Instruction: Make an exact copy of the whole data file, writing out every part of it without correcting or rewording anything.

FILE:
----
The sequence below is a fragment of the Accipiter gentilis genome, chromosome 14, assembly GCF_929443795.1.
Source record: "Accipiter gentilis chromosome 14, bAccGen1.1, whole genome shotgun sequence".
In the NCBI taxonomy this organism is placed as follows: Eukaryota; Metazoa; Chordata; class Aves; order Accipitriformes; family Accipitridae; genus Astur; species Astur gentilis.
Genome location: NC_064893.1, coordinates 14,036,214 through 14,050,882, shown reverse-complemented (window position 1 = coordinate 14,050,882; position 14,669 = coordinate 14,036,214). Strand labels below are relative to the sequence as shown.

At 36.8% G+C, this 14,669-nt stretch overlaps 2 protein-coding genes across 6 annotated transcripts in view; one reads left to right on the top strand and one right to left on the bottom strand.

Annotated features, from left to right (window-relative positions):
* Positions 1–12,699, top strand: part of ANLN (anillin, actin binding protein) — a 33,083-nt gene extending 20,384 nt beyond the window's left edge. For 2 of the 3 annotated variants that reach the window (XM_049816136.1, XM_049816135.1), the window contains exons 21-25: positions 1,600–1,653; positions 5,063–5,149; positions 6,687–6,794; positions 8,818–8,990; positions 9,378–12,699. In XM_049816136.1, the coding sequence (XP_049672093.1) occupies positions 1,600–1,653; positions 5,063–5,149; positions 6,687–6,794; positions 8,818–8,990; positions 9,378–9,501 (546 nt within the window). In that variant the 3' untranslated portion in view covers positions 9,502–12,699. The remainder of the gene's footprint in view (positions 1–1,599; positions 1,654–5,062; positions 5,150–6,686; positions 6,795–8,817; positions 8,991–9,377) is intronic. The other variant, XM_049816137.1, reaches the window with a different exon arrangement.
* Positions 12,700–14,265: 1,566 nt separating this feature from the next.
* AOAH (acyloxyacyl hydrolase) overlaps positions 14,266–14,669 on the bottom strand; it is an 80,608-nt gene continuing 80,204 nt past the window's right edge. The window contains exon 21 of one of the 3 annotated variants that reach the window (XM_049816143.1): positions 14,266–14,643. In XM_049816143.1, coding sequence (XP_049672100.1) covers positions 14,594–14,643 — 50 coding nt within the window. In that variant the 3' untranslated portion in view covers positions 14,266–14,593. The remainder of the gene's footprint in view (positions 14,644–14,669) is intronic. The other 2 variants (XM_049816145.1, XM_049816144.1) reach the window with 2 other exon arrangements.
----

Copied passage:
The sequence below is a fragment of the Accipiter gentilis genome, chromosome 14, assembly GCF_929443795.1.
Source record: "Accipiter gentilis chromosome 14, bAccGen1.1, whole genome shotgun sequence".
In the NCBI taxonomy this organism is placed as follows: Eukaryota; Metazoa; Chordata; class Aves; order Accipitriformes; family Accipitridae; genus Astur; species Astur gentilis.
Genome location: NC_064893.1, coordinates 14,036,214 through 14,050,882, shown reverse-complemented (window position 1 = coordinate 14,050,882; position 14,669 = coordinate 14,036,214). Strand labels below are relative to the sequence as shown.

At 36.8% G+C, this 14,669-nt stretch overlaps 2 protein-coding genes across 6 annotated transcripts in view; one reads left to right on the top strand and one right to left on the bottom strand.

Annotated features, from left to right (window-relative positions):
* Positions 1–12,699, top strand: part of ANLN (anillin, actin binding protein) — a 33,083-nt gene extending 20,384 nt beyond the window's left edge. For 2 of the 3 annotated variants that reach the window (XM_049816136.1, XM_049816135.1), the window contains exons 21-25: positions 1,600–1,653; positions 5,063–5,149; positions 6,687–6,794; positions 8,818–8,990; positions 9,378–12,699. In XM_049816136.1, the coding sequence (XP_049672093.1) occupies positions 1,600–1,653; positions 5,063–5,149; positions 6,687–6,794; positions 8,818–8,990; positions 9,378–9,501 (546 nt within the window). In that variant the 3' untranslated portion in view covers positions 9,502–12,699. The remainder of the gene's footprint in view (positions 1–1,599; positions 1,654–5,062; positions 5,150–6,686; positions 6,795–8,817; positions 8,991–9,377) is intronic. The other variant, XM_049816137.1, reaches the window with a different exon arrangement.
* Positions 12,700–14,265: 1,566 nt separating this feature from the next.
* AOAH (acyloxyacyl hydrolase) overlaps positions 14,266–14,669 on the bottom strand; it is an 80,608-nt gene continuing 80,204 nt past the window's right edge. The window contains exon 21 of one of the 3 annotated variants that reach the window (XM_049816143.1): positions 14,266–14,643. In XM_049816143.1, coding sequence (XP_049672100.1) covers positions 14,594–14,643 — 50 coding nt within the window. In that variant the 3' untranslated portion in view covers positions 14,266–14,593. The remainder of the gene's footprint in view (positions 14,644–14,669) is intronic. The other 2 variants (XM_049816145.1, XM_049816144.1) reach the window with 2 other exon arrangements.